When my guest from Canada arrived here over two months ago, it seemed like we had an ocean of time before us before he would have to go back home again. Surely we would be able to finish a small two-room Tudor dollshouse? Now there are a little less than three weeks left, and frankly the house is nowhere near finished.
I think we need to get a little bit more organized, and break down what remains to be done into steps.
And I also think I need to take this whole business a little less seriously!
1. We need to sand with 0000 steel wool the planked floor of the upstairs room.
2. We then need to give the floor a coat of sealer -- either Mod Podge (for its adhesive qualities) or plain old satin varnish.
3. Then we can glue the floor down, assuming the planks are still sticking to their backing. (We have had them weighted down for about two weeks under a pile of very heavy Philosophy books belonging to my husband.)
4. Time then to situate the many interior beams that Jeff (our guest from Canada) so thoughtfully distressed and stained dark walnut. We will probably also need baseboards, and maybe a hand-hewn cornice as well. Lucky that we bought so many extra pieces of square Balsa dowel stock and an extra bottle of the dark walnut woodstain.
5. Finally (for the upstairs, at least) we will need to cover up the hole in the roof where a dormer window originally was to have been. The outside is covered with our version of "thatch" and the inside has only been patched, not covered. I want to use something that will seem logical, like a painting, but I realise it will never actually be seen as part of the room since you have to lift the roof upwards in order to see inside.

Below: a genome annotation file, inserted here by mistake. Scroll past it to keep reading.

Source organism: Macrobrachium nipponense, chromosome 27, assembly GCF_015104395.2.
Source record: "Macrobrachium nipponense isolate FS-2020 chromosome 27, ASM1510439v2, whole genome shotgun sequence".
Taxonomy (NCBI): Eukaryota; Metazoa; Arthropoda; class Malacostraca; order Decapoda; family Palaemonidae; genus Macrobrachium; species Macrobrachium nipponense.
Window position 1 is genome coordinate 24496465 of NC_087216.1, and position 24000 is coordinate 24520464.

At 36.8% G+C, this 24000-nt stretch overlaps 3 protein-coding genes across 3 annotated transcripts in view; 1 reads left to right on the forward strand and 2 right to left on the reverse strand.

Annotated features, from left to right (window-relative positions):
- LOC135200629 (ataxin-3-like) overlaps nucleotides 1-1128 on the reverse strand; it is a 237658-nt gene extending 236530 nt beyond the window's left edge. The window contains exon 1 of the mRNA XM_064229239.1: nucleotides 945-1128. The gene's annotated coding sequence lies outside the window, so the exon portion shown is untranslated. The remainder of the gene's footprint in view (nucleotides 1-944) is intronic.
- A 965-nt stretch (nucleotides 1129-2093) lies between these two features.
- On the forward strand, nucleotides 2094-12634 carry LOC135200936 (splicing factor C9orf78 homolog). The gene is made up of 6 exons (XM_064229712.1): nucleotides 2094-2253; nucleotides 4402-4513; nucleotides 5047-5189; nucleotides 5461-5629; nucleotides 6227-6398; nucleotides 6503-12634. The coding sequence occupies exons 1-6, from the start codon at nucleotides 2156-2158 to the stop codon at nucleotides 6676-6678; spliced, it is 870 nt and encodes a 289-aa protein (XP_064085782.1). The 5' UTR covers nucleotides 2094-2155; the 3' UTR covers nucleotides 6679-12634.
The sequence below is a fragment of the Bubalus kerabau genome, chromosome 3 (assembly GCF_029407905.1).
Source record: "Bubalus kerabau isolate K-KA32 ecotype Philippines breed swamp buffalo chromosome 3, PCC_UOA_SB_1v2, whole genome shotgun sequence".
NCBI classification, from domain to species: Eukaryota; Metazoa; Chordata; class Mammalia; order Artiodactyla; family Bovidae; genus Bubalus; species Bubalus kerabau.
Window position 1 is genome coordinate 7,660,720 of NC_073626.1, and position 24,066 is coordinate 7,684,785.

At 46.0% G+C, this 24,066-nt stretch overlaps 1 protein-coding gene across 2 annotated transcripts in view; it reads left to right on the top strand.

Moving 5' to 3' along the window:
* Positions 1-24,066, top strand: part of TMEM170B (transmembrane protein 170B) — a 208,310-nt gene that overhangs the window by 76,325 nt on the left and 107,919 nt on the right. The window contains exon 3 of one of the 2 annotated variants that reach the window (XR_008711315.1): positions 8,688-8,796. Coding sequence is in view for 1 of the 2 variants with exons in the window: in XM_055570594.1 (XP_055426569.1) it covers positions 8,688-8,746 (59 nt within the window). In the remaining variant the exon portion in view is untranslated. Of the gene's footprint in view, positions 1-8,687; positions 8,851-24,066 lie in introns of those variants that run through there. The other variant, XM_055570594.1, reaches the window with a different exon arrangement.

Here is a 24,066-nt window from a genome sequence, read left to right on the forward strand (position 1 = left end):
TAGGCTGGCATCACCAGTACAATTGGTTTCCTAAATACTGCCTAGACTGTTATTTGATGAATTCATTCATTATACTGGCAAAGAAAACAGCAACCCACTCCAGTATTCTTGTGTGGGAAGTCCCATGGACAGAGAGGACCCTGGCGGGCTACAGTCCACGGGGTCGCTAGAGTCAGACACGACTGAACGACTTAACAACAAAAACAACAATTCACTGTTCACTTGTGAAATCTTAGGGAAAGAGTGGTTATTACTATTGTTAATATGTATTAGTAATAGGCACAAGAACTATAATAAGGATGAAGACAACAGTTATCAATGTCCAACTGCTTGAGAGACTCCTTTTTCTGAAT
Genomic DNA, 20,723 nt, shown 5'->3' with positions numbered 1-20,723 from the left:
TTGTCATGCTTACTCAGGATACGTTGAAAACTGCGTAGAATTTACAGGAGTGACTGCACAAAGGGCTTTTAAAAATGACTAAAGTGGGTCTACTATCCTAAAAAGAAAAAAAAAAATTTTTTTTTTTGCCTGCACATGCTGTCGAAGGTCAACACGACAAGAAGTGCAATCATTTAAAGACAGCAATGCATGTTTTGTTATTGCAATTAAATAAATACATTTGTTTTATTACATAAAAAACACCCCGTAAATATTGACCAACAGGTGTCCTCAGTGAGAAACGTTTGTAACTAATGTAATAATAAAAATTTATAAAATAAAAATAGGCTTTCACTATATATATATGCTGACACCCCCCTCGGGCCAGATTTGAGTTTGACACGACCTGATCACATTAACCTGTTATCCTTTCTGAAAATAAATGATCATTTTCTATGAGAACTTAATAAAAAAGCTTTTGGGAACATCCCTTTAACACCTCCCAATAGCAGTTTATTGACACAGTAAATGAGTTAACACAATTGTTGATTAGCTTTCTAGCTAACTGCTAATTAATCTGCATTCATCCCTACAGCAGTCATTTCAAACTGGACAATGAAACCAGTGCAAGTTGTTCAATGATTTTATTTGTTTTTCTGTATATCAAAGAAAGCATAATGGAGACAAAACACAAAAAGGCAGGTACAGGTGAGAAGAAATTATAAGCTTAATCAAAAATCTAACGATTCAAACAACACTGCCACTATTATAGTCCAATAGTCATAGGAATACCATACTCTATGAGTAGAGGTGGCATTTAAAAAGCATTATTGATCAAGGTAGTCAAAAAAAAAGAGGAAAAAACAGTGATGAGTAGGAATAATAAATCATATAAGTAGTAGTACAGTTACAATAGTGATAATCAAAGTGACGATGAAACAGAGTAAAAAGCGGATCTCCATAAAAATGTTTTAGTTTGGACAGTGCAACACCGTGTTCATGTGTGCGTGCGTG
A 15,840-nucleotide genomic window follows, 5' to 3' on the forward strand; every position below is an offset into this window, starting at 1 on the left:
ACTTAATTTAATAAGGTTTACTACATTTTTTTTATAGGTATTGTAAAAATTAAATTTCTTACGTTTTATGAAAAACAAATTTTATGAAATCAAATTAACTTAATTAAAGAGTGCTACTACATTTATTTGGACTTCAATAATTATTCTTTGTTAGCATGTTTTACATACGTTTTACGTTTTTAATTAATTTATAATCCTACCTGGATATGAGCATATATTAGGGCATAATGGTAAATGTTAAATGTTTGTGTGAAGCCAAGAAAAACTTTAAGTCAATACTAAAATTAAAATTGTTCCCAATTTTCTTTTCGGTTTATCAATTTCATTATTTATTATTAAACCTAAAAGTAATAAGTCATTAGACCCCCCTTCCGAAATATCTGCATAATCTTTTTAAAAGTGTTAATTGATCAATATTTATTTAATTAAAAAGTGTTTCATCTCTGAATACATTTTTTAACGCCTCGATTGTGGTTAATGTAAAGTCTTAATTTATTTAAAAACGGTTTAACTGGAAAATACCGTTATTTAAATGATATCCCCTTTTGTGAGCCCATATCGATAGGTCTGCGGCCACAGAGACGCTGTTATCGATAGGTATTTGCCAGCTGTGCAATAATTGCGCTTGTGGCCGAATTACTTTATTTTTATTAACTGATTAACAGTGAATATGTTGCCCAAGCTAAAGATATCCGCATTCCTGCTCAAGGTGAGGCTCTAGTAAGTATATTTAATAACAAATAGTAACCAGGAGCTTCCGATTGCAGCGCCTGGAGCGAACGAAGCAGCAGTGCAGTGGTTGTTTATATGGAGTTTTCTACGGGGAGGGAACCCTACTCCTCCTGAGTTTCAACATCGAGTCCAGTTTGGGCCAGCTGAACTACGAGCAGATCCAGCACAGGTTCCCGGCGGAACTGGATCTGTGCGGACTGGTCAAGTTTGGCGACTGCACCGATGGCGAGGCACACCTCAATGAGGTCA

In retrospect it would probably have been better to retain the dormer window, but the house was designed in such a way that all of the visual interest was on the left-hand side of the house, and the right side looked strangely empty. My solution was to remove at least one of the decorative elements from the left side: the dormer window.
6. I would like to weather the far-too-even coverage of the warm ivory emulsion on the exterior. I ought to have done it before we stuck the exterior beams on. Now I am too cowardly to approach them with a paintbrush and a dirty brownish-grey wash, but as is it looks too pristine and lacks character. Maybe some brick-infill would help? (You see why this is becoming the Neverending Story....)
And this is just for the upper floor.